Doug Ford severs ties with Dean French after cronyism scandal
July 24, 2019
The “French connection” cronyism scandal swirling around Premier Doug Ford’s government has taken its toll on a couple of one-time cronies.
Ford has severed ties with pal Dean French, who resigned as his chief of staff after the controversy erupted last month.
“No, no, I haven’t talked to him in quite some time,” the premier told reporters Tuesday during a campaign-style visit to Lucan, near London, where he announced a $315-million rural broadband internet strategy.
“I just want to wish Dean all the best and we’re moving forward as a government,” he said curtly.
A Progressive Conservative insider, speaking to the Star confidentially in order to discuss private conversations, said Ford has assured aides and cabinet ministers he no longer has any contact with French, an Etobicoke insurance broker.
“He’s saying he feels a sense of betrayal at what happened,” said one senior official.
When a journalist asked Ford if he felt personally “betrayed,” he indicated he wanted to change the subject.
“It’s becoming an old story,” he said. “I just don’t hear about that. I’m on the road. I hear about everything but that.”
Last fall, Ford said he backed French “1,000 per cent” because he “works hard, he’s honest, he has integrity.”
But in his first news conference in Ontario since the patronage imbroglio, Ford bristled when asked about his former chief of staff.
“When I’m out there, I don’t hear what the media’s asking me. I know the media has their agenda and so on and so forth. I’m not hearing that,” the premier said.
French has not been available for comment since he left the premier’s office on June 21. He hung up on a Star reporter on Friday and has not responded to email messages.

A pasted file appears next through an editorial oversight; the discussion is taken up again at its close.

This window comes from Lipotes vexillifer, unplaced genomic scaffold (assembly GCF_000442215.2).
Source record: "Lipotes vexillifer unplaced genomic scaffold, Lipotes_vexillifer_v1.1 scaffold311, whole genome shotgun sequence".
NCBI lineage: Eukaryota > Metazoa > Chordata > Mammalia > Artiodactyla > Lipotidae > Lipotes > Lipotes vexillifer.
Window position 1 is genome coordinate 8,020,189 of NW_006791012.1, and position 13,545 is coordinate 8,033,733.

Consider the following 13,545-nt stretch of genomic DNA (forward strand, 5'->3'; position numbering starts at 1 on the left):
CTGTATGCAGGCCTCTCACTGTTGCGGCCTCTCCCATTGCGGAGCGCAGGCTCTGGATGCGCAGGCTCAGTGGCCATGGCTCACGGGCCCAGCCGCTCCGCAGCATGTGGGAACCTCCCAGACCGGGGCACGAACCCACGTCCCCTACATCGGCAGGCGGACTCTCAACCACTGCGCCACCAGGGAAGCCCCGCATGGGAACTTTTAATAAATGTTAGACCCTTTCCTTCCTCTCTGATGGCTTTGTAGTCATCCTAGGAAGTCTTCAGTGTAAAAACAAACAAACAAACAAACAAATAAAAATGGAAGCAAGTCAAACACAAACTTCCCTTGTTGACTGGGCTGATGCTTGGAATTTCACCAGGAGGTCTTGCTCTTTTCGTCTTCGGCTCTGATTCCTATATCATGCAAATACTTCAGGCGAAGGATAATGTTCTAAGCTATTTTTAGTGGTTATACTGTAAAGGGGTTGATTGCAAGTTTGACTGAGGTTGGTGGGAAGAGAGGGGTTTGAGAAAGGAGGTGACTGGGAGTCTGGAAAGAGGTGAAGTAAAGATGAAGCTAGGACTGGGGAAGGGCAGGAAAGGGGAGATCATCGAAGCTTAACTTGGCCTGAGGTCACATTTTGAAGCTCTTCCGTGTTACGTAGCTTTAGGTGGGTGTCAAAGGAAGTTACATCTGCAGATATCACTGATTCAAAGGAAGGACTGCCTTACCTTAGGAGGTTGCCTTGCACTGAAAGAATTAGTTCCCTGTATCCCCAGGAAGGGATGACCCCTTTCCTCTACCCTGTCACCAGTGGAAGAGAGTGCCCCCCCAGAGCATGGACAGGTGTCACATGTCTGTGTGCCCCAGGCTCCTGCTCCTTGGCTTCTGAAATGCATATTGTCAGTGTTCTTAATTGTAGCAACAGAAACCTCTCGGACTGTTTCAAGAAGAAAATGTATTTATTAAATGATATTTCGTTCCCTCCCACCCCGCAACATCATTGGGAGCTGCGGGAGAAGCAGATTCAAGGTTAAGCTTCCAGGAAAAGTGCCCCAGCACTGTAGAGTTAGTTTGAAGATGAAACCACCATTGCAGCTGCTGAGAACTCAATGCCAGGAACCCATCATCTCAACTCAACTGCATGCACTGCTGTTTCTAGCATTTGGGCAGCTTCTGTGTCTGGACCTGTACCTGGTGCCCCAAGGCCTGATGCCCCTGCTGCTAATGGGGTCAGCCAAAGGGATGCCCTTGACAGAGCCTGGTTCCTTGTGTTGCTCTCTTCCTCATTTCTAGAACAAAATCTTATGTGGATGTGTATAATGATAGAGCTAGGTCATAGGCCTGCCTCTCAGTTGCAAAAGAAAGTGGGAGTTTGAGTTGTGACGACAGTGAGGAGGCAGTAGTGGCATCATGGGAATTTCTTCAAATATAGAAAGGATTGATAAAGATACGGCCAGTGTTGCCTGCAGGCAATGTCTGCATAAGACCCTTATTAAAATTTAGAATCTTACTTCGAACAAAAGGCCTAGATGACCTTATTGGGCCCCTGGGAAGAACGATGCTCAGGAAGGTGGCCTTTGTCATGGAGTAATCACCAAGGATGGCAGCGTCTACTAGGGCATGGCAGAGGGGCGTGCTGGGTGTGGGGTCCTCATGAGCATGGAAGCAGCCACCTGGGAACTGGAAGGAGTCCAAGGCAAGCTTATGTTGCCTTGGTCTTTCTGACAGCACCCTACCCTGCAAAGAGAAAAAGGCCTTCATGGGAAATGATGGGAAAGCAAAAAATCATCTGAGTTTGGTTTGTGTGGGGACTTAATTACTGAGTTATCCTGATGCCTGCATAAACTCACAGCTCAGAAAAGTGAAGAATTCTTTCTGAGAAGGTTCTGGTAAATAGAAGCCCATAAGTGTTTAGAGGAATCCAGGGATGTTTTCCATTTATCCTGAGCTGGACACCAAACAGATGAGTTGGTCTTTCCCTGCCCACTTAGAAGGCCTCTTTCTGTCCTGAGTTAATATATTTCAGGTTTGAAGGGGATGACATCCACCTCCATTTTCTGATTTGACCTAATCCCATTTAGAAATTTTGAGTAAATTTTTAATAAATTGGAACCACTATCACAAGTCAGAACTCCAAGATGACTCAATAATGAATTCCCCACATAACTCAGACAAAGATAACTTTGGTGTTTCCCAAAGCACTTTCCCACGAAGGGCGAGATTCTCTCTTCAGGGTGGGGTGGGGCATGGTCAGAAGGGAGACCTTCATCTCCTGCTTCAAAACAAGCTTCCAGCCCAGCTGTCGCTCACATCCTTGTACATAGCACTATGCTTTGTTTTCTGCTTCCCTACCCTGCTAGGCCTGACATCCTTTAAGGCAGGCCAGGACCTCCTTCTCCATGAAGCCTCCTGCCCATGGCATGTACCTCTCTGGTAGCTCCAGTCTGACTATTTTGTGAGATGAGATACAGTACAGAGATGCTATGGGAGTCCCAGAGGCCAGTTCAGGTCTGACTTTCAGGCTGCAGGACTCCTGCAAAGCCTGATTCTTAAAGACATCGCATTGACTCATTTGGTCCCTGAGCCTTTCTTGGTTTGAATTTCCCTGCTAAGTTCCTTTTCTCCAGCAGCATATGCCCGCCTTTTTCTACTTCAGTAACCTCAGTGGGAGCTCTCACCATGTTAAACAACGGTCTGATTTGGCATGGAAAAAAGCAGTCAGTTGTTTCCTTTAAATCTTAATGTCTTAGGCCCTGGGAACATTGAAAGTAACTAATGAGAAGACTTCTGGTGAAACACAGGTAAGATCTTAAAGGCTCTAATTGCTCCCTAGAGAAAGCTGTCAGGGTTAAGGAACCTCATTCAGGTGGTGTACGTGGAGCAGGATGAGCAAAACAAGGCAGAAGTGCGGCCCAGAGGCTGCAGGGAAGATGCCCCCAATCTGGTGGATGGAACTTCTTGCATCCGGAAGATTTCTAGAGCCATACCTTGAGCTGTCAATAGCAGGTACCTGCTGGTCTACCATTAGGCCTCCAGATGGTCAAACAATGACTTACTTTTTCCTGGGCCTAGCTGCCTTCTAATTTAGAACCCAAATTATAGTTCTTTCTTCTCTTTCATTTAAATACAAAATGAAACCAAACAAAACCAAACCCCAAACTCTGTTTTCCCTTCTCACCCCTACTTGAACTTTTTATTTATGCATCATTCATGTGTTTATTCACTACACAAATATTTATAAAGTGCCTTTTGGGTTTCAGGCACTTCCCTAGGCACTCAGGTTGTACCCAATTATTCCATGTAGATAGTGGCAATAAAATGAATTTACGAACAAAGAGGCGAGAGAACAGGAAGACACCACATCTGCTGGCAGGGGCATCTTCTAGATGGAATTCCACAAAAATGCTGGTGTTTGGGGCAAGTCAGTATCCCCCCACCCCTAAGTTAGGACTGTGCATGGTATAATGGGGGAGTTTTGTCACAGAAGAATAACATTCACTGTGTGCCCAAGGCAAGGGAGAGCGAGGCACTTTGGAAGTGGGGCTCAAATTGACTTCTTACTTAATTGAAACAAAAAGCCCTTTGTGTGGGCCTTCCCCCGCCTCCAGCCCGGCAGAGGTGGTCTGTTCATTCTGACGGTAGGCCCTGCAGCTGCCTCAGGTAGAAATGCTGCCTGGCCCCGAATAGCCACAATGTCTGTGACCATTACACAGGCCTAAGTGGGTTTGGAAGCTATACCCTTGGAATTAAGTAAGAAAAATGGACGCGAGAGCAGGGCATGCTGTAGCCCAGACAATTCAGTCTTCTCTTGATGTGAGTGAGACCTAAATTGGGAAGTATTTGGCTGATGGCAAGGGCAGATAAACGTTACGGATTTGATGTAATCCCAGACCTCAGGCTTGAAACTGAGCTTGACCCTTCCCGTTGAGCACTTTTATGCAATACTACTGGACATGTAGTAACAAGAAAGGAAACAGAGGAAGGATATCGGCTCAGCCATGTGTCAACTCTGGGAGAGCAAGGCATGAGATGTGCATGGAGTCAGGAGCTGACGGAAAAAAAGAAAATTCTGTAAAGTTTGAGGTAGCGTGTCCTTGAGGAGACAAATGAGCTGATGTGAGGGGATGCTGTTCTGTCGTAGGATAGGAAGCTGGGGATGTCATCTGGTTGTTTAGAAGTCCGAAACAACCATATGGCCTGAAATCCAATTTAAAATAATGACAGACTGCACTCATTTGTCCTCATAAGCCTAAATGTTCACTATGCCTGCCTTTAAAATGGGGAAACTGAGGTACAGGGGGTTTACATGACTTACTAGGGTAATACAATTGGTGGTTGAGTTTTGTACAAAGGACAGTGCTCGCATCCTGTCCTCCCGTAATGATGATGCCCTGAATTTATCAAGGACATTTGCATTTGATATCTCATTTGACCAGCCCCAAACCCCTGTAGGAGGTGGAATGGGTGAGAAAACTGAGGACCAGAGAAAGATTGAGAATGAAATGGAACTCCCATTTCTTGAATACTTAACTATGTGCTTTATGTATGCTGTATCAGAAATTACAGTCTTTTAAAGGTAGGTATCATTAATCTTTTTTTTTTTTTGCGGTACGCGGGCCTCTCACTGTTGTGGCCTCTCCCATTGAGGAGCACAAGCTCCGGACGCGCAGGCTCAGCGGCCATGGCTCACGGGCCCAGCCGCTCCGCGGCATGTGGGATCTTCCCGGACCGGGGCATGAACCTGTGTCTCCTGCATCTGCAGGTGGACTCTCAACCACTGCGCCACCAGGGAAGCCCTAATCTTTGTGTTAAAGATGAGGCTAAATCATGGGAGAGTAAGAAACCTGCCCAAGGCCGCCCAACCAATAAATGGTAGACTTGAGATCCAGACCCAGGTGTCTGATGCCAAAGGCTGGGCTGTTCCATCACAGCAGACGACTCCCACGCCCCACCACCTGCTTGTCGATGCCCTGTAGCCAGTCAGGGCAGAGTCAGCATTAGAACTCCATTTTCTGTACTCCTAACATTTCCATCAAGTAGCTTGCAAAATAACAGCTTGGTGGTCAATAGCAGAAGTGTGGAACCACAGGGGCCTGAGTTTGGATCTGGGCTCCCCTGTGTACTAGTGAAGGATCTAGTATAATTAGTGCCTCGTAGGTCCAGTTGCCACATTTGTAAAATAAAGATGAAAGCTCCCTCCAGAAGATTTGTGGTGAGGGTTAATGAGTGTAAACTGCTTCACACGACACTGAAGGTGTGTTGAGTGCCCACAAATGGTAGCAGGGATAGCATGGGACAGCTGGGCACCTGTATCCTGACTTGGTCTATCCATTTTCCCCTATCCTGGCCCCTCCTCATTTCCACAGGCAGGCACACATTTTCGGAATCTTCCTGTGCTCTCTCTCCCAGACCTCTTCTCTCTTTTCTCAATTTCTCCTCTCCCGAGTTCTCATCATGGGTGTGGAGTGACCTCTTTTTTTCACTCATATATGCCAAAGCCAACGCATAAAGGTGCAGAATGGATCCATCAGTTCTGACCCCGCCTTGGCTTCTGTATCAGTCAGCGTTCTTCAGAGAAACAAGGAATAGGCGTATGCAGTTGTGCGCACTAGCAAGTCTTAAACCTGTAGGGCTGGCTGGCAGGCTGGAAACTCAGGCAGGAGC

Asked about a Globe and Mail story on the role of lobbyists in the Progressive Conservative administration, Ford was dismissive.
“Let’s be very clear: no one influences my government, no one influences my cabinet, and -- I’ve said this over and over -- no one can influence Doug Ford or our cabinet,” he said.
“I’ll take political advice, but no one interferes in any decision that we make as cabinet.”
On Friday, Ford emailed party activists to tout his new 17-member election-readiness committee, which includes a dozen lobbyists.
“The council will advise me on a plan leading up to the next election as we prepare for 2022. I expect the council to work with the party executive to engage riding presidents from across the province,” he wrote in the internal missive.
French, who was on a campaign committee Ford unveiled in January and was instrumental in the 2018 victory, is no longer involved in the re-election effort.
Allegations of influence-peddling have dogged the premier since the Star first revealed on Feb. 21 that lobbyists had been enlisted by the Tories to sell tickets to Ford’s $1,250-a-plate fundraising dinner at the Toronto Congress Centre.
As a result of the Star story, Ford banned reporters from covering his speech in person at the fundraiser, which brought in a Canadian-record $4 million to party coffers.
French, a key player in helping the premier win the 2018 Tory leadership, quit hours after Ford revoked six-figure patronage appointments to a cousin of French’s wife and a 26-year-old lacrosse pal of French’s son.
In the wake of the patronage affair, seven Tory appointees have left their posts, including the chief of staff.
Ford told the Star’s Kristin Rushowy earlier this month that the episode has been personally “difficult” because French was a friend.
Green Leader Mike Schreiner said he is “very concerned the premier’s office is unofficially dominated by a gaggle of PC insiders quietly building their own lobbyist empires.”
“This is dangerous for democracy. It prevents unbiased decision-making in the public interest,” said Schreiner.“I urge Premier Ford to tighten rules for lobbyist and increase transparency rather than conducting business under a cloak of darkness.”